filder_dates (list) : start/end datetime (YYYY-MM-DDThh:mm:ss.sss.Z)
    """
    now = datetime.now(local_tz) # today in local timezone
    start_datetime = now.replace(hour=0,minute=0,second=0,microsecond=0) + timedelta(days=-7)
    end_datetime = now.replace(hour=23,minute=59,second=59,microsecond=999999) + timedelta(days=-1)
    dates = []
    filter_dates = []
    for dt in start_datetime, end_datetime:
        date = dt.strftime('%Y-%m-%d')
        dates.append(date)
        fdate = utc_tz.normalize(dt).strftime('%Y-%m-%dT%H:%M:%S.%fZ')
        endate = urllib.parse.quote(fdate)
        filter_dates.append(endate)
    return dates, filter_dates


def log_updates(data):
    num = data['meta']['total_count']
    update_msg = []
    msg = "There are {} non-settled records.".format(num)
    update_msg.append(msg)
    logger.info(msg)
    for trn in data["transactions"]:
        status = trn['status']        # status
        date_utc = trn['updated_at']  # last updated date
        amt = trn['amount']           # amount
        side = trn['side']            # credit or debit 
        lab = trn['label']            # counterpart
        ref = trn['reference']        # reference
        # Convert date and amount
        date = conv_utc(date_utc)
        amount = conv_amount(side, amt)
        # Log the results   
        msg = "[{} {}] Couterpart: {}, Amount: {} EUR, Reference: {}".format(status, date, lab, amount, ref)
        logger.warning(msg)
        update_msg.append(msg)
    return update_msg


def get_qonto(typ, filters, secret):
    """
    Get Qonto records with the specified parameters and (if applicable) filters.

    Args:
        typ (str): "transactions" or "memberships"
        filters (str): filters of a request; applicable only for trn and consisted by status and dates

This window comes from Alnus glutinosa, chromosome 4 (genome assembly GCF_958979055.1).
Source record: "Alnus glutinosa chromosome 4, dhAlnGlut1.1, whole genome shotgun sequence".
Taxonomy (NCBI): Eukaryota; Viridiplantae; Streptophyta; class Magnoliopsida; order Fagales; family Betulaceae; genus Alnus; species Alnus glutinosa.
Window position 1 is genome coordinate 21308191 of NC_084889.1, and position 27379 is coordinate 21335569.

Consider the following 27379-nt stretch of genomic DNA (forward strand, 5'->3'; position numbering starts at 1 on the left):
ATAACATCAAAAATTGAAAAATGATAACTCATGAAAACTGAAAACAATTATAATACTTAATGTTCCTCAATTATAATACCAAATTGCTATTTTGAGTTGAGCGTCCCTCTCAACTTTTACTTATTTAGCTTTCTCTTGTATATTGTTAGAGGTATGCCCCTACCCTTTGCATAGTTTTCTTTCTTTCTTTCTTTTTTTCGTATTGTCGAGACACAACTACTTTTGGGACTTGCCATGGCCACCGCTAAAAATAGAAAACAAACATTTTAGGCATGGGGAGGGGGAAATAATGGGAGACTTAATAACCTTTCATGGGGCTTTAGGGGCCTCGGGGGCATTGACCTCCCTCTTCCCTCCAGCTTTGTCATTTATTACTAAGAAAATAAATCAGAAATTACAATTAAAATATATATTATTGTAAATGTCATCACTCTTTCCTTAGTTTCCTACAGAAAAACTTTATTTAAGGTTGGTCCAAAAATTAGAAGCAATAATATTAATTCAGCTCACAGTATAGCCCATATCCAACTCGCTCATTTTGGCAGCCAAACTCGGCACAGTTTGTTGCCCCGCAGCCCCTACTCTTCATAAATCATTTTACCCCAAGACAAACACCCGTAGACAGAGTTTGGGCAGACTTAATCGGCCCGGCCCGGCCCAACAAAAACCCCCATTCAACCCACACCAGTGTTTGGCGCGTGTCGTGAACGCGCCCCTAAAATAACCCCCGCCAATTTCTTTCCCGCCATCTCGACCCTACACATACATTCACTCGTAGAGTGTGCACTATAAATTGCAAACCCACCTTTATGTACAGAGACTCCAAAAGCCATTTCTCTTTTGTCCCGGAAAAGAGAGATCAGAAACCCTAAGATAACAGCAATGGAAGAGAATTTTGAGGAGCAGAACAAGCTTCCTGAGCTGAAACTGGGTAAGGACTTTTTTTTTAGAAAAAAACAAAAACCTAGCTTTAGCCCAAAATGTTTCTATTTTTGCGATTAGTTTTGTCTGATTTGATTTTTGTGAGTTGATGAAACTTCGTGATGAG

secret (array)
    Returns:
        output: json output of the fetched data
    """
    seckey = secret['secret-key']
    login = secret['login']
    iban = secret['iban']
    payload = "{}"
    headers = { 'authorization': login + ":" + seckey}
    param = typ  # for transactions, addtl filters in the parameter
    if typ == TRN: param = param + "?iban=" + iban + "&slug=" + login + filters

    try:
        conn = http.client.HTTPSConnection("thirdparty.qonto.com")
        conn.request("GET", f"/v2/{param}", payload, headers)
    except Exception as e:
        logger.error(e)
        logger.error("Error occurred while requesting {} to Qonto. Filters: {}".format(typ, filters))
        raise e

    res = conn.getresponse()
    data = res.read()
    output = json.loads(data.decode("utf-8"))
    return output


def send_raw_email(src, to, sbj, body, char, file):
    logger.info('send_raw_email: START')
    msg = MIMEMultipart()
    msg['Subject'] = sbj
    msg['From'] = src
    msg['To'] = to
    msg_body = MIMEText(body.encode(char), 'plain', char)
    msg.attach(msg_body)

    att = MIMEApplication(open(file, 'rb').read())
    att.add_header('Content-Disposition','attachment',filename=os.path.basename(file))
    msg.attach(att)

    try:
        response = ses.send_raw_email(
            Source=src,
            Destinations=[to],
            RawMessage={
                'Data':msg.as_string()
            }
        )
    except ClientError as e:
        logger.error(e.response['Error']['Message'])
    else:
        logger.info("Email sent! Message ID:"),
        logger.info(response['MessageId'])

Step 5 - Test and execute the Lambda

On the Lambda console, go to Test, specify an event name as you like, and click on [Invoke].

*The event is not used in this code, so you can leave it as default.

Hooray! I got the email!

You will see "succeeded" on the Lambda console. If the function failed, see the log and investigate the issue.

When the function is ready to be scheduled, don't forget to enable the EventBridge rule so that it automatically triggers the function for the future schedule.

Reference

LambdaからSESで画像付きのメールを送信する

PythonでAWS Secrets ManagerからAPIキーを取得するときのちょっとしたポイント